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Excerpt from Chapter 2-Who could’ve guessed the 1990’s would be such a disappointment, who would’ve thought that if we had looped 1978-1989 with an eight second cross fade it would have been like one glorious endless song- a perfect song.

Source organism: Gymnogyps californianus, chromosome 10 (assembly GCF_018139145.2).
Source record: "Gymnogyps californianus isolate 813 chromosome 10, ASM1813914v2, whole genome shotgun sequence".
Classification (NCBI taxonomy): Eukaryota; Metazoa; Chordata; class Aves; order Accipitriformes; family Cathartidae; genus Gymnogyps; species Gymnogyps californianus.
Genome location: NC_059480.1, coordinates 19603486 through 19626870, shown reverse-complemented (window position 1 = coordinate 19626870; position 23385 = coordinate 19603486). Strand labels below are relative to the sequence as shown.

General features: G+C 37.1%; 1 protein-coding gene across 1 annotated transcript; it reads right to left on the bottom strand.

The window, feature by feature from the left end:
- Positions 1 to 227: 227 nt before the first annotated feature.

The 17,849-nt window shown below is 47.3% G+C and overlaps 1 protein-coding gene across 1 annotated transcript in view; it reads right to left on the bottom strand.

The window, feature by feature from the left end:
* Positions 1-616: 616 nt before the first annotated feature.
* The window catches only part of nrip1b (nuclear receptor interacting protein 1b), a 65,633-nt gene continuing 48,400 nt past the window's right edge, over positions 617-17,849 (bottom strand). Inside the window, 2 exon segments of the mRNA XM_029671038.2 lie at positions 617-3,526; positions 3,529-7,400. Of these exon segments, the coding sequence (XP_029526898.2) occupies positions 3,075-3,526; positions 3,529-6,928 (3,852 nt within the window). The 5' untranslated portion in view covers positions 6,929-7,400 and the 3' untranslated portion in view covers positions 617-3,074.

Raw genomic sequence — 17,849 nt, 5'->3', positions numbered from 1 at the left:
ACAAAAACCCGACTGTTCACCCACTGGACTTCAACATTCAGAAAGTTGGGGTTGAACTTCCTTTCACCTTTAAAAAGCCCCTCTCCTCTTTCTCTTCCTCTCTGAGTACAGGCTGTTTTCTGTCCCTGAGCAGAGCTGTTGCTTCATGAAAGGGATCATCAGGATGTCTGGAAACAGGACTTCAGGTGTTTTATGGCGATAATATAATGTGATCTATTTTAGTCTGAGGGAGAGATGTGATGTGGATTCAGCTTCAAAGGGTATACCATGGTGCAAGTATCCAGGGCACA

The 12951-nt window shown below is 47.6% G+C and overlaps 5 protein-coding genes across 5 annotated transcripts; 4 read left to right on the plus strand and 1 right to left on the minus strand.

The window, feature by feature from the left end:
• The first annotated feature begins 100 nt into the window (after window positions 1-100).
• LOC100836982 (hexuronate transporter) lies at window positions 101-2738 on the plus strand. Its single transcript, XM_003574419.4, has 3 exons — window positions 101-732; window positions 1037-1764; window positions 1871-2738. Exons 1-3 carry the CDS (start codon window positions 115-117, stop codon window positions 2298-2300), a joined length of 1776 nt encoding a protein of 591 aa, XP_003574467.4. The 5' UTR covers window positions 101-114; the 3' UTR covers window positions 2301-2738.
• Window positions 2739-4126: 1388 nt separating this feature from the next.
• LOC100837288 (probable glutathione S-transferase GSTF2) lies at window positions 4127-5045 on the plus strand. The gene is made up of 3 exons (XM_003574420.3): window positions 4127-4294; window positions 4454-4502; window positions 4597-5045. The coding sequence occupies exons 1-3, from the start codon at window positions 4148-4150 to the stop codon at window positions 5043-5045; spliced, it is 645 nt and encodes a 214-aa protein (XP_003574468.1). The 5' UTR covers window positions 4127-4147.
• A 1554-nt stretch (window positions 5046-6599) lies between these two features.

Taking a drag on her cigarette, she stared across the table at the stained walls. Letting her imagination go, she imagined the dark red spots were blood, and someone sitting just where she was had their brains blown out from the back of their head, maybe by an enraged ex lover or a drug dealer out for revenge. Smiling at her own foolishness, she let the smoke sift through her lips, savoring the taste of tobacco, and wondering when her phone might ring, if at all.In that split second between smile and exhale, he noticed her. He noticed the curves of her lips when she smiled, and the way her lips pouted around the cigarette, and the pink stains on the white tip of the filter. He noticed how her green eyes wandered the wall across from her, and how her black fingernails were bitten down to the quick. Thinking to take opportunity when opportunity arose, he tried to nonchalantly walk over to her, tried to saunter like they did in the old westerns, hoping she wouldn’t notice how fast his heart was beating. Hoping that his grey eyes wouldn’t betray his hope. And how much he wanted this, her. Finishing her cigarette, she smashed it into the ashtray with a pent up anger she didn’t feel like addressing. Reaching for her purse, she shuffled around to find her pack of Marlboro Lights, only to find when opening it, that it was empty. Sighing in frustration, she smashed the pack and threw it into the ashtray with her still smoldering butt. Then, feeling a tap on her shoulder, she looked over to see one white cigarette being offered to her in a tan hand. When he saw she was out of smokes, he thought his luck might be turning up, and sauntering closer, he pulled out his own pack and one slender stick, to offer to her. Knowing that a kindness done is a kindness received, he hoped to find a good grace for a first impression. She smiled at the tan hand and took the cigarette, grateful that someone in the world was still friendly. Letting her eyes move away from the tan hand, her sight traveled up a body that she knew only too well. A body that she had been trying hard to forget. The smile leaving her mouth, and her eyes closing slightly, she let a snarl form on her mouth. He motioned to sit down, and then looked at her askance, as if to ask, “May I?” And she nodded, almost imperceptibly, knowing that she couldn’t run this time. And he slid into the booth, covering the red stains on the wall, as if shutting out all fantasy worlds and slamming reality into her face. cut him off there. Holding her hand up to stop him, she lit up the cigarette and took a drag. Looking at him, she exhaled slowly, letting her eyes drift over him, lovingly, at the face she knew so well. And his heart leapt into his throat when he saw her smile, hoping beyond hope, that she would say the words he wanted to hear. He hoped that those green eyes would finally concede, and he could be whole again. But the harsh words that came out of her mouth sent that heart in his throat plummeting down into his stomach, shredding his hopes. “You know your prick isn’t bigger than this fag I’m smoking,” she motioned at him with the hand holding that cigarette, “and you never were one for words. So why would I take you back?” Letting the false smile slide off her face, she smashed the cigarette into the ashtray and slid out of the booth. Slowly, and still looking at him, she shook her head, and left. He sat at the booth, looking at the empty table with its filled ashtray, and got angry. Slamming his fist onto the seat next to him, he stood up and stomped out of the place. Rushing from the booth with him in it, she ran out the door and around the corner, and slamming her back into the brick wall, she sobbed. Tears going down her cheeks, she choked on words she knew she wanted to say, and things she never could. He was too good for her, and she could never make him whole, when she was so incomplete. Without her, he could accomplish something. Without him, she could die in peace. Storming out of the place, he turned the corner, and stopped mid-step. His eyes widened at what he saw. There she was, his dream, his strong girl, crying. He saw the streaks of black running down her cheeks, the remnants of what had been her mascara. He couldn’t help but smile, hope filling his heart once more. Then she looked up. Green eyes met grey, and time stood still.